For those of you true believers, recall that Obama promised you he’d end the war in Afghanistan, and close Guantanamo Bay, neither of which has come to pass. In fact, I defy you to give me a single example of anything over the last six or seven years on which this administration has told the truth or kept its promise, other than the promise to enact “fundamental change,” (and notice they never told you what that change was going to be). And now Obama wants us to take him at his word that new military intervention in Syria is justified.
The fact of the matter is this administration has been consistently and spectacularly on the wrong side when it comes to sticking its nose in to pick winners and losers in the rash of civil wars in the Middle East. The situation is not better, and U.S. interests are not more secure as a result of Obama’s support of rebels in Libya and Egypt; Libya turned a relatively benign but stable regime into a chaotic maelstrom of fundamentalism, ultimately costing the lives of four Americans in the military-style assault on our diplomatic compound in Benghazi, and in Egypt a stable and pro-U.S. regime was replaced with an unstable soup of military control and Islamist extremism. In both instances, the administration seems to have been woefully ignorant as to just what they would be getting as a result of regime change. And in the one instance where there was a clear “bad guy” to remove that would have resulted in real and positive change for American interests in the region—Iran 2009—the administration did . . . nothing.
Obama has made no case for intervention in Syria. He has offered no explanation as to what risk of harm the Assad regime posed or poses to American interests or those of any of our allies; Assad never threatened the U.S. or Israel. Indeed, I don’t recall that Obama’s made any effort at all to communicate to his employers—the American public—what’s going on, why it matters, and what he proposes doing. It is impossible for this administration to make an intelligent choice in taking sides, because when it doesn’t and can’t know who the players are or what they represent, it can’t know on which side U.S. interest—if any—lies.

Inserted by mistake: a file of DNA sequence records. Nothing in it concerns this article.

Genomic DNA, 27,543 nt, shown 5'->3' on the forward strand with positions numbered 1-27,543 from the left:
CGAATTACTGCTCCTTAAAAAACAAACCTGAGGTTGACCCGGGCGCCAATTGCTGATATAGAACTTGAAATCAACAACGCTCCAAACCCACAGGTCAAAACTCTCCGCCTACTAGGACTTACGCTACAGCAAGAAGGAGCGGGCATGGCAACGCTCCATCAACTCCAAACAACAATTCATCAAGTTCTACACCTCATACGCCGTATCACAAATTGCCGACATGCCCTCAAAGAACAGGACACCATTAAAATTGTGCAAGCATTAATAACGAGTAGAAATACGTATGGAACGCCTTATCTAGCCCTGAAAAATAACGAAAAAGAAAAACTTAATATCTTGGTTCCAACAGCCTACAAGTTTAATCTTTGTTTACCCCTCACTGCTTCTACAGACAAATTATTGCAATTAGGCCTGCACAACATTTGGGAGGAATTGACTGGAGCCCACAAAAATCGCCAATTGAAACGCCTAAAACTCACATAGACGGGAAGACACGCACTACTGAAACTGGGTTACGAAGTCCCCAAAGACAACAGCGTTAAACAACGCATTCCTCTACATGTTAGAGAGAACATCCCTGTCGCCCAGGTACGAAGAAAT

I hear the human rights argument. But it is not our business—nor is it a legitimate function of the federal government under our Constitution—to be the world’s policeman, particularly if it’s going to involve the expenditure of vast amounts of taxpayer money or cost so much as a single American life. Otherwise, why aren’t we also deploying to Sudan, Somalia, Burma, the Philippines, Kashmir, Balochistan, Nigeria, Yemen, and the many other places around the globe where there are ongoing armed domestic conflicts?
And the stakes are much, much higher this time. Nobody was really all that bent over American involvement in Libya and Egypt. But Syria’s different. They are a client state of Iran, and pretty chummy with Russia. One suspects Vladimir Putin is itching for a chance to assert himself on the global stage, and you know he’s morally certain that when push comes to shove, our Commander-in-Chief is a pussy. Iran and Syria have both made clear that they will respond to a U.S. attack by retaliating against Israel. All three of them know perfectly well that the American public does not have the stomach or attention span for a fresh military engagement in the Middle East. This isn’t the time or place to be provoking either the Russians or the Iranians, especially with so little U.S. upside, if any.
At the end of the day, the conflict in Syria is a civil war. It’s their fight, and they need to be left to fight it, particularly when we can’t possibly have enough information to take sides.
† Ironically, when Kerry said this in 1986, he was giving a speech denouncing U.S. military involvement overseas when the White House wasn’t—in his view—telling the American people the truth about it.